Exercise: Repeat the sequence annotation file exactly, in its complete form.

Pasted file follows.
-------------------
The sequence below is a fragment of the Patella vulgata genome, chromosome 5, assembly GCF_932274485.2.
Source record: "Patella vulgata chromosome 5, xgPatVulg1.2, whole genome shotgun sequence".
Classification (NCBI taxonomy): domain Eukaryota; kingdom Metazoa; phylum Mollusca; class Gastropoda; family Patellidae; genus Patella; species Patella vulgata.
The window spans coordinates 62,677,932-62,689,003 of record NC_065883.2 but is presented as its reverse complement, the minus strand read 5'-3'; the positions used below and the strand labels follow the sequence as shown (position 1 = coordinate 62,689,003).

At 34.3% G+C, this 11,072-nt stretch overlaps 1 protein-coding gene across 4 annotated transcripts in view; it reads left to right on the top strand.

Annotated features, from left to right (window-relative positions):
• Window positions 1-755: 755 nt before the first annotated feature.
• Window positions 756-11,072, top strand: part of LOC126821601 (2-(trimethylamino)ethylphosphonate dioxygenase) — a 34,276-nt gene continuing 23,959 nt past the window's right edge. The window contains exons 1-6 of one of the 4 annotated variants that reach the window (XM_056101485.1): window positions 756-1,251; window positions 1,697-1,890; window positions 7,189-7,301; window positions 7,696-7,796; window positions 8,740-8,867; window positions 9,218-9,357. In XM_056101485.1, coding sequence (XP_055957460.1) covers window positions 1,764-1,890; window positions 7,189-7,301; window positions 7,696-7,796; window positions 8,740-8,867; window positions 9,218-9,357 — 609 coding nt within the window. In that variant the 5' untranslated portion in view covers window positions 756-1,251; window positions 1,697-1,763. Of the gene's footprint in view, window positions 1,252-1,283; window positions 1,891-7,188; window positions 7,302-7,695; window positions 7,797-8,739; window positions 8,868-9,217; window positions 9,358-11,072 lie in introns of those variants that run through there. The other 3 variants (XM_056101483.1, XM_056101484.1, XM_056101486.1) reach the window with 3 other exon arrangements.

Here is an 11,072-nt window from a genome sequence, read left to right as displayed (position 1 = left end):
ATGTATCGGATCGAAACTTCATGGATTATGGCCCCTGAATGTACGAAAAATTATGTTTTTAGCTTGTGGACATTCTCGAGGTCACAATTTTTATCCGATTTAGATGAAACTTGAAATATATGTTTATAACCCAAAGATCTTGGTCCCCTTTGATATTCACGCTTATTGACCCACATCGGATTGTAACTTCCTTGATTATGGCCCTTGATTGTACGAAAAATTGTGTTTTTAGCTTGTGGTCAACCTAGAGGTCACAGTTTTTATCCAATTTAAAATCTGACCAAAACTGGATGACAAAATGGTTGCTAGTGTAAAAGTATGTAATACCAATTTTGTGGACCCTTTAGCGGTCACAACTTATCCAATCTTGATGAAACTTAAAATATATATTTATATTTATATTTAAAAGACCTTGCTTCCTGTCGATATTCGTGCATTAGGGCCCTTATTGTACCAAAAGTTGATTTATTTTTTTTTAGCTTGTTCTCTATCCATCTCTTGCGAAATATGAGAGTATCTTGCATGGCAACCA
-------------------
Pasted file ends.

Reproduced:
The sequence below is a fragment of the Patella vulgata genome, chromosome 5, assembly GCF_932274485.2.
Source record: "Patella vulgata chromosome 5, xgPatVulg1.2, whole genome shotgun sequence".
Classification (NCBI taxonomy): domain Eukaryota; kingdom Metazoa; phylum Mollusca; class Gastropoda; family Patellidae; genus Patella; species Patella vulgata.
The window spans coordinates 62,677,932-62,689,003 of record NC_065883.2 but is presented as its reverse complement, the minus strand read 5'-3'; the positions used below and the strand labels follow the sequence as shown (position 1 = coordinate 62,689,003).

At 34.3% G+C, this 11,072-nt stretch overlaps 1 protein-coding gene across 4 annotated transcripts in view; it reads left to right on the top strand.

Annotated features, from left to right (window-relative positions):
• Window positions 1-755: 755 nt before the first annotated feature.
• Window positions 756-11,072, top strand: part of LOC126821601 (2-(trimethylamino)ethylphosphonate dioxygenase) — a 34,276-nt gene continuing 23,959 nt past the window's right edge. The window contains exons 1-6 of one of the 4 annotated variants that reach the window (XM_056101485.1): window positions 756-1,251; window positions 1,697-1,890; window positions 7,189-7,301; window positions 7,696-7,796; window positions 8,740-8,867; window positions 9,218-9,357. In XM_056101485.1, coding sequence (XP_055957460.1) covers window positions 1,764-1,890; window positions 7,189-7,301; window positions 7,696-7,796; window positions 8,740-8,867; window positions 9,218-9,357 — 609 coding nt within the window. In that variant the 5' untranslated portion in view covers window positions 756-1,251; window positions 1,697-1,763. Of the gene's footprint in view, window positions 1,252-1,283; window positions 1,891-7,188; window positions 7,302-7,695; window positions 7,797-8,739; window positions 8,868-9,217; window positions 9,358-11,072 lie in introns of those variants that run through there. The other 3 variants (XM_056101483.1, XM_056101484.1, XM_056101486.1) reach the window with 3 other exon arrangements.

Here is an 11,072-nt window from a genome sequence, read left to right as displayed (position 1 = left end):
ATGTATCGGATCGAAACTTCATGGATTATGGCCCCTGAATGTACGAAAAATTATGTTTTTAGCTTGTGGACATTCTCGAGGTCACAATTTTTATCCGATTTAGATGAAACTTGAAATATATGTTTATAACCCAAAGATCTTGGTCCCCTTTGATATTCACGCTTATTGACCCACATCGGATTGTAACTTCCTTGATTATGGCCCTTGATTGTACGAAAAATTGTGTTTTTAGCTTGTGGTCAACCTAGAGGTCACAGTTTTTATCCAATTTAAAATCTGACCAAAACTGGATGACAAAATGGTTGCTAGTGTAAAAGTATGTAATACCAATTTTGTGGACCCTTTAGCGGTCACAACTTATCCAATCTTGATGAAACTTAAAATATATATTTATATTTATATTTAAAAGACCTTGCTTCCTGTCGATATTCGTGCATTAGGGCCCTTATTGTACCAAAAGTTGATTTATTTTTTTTTAGCTTGTTCTCTATCCATCTCTTGCGAAATATGAGAGTATCTTGCATGGCAACCA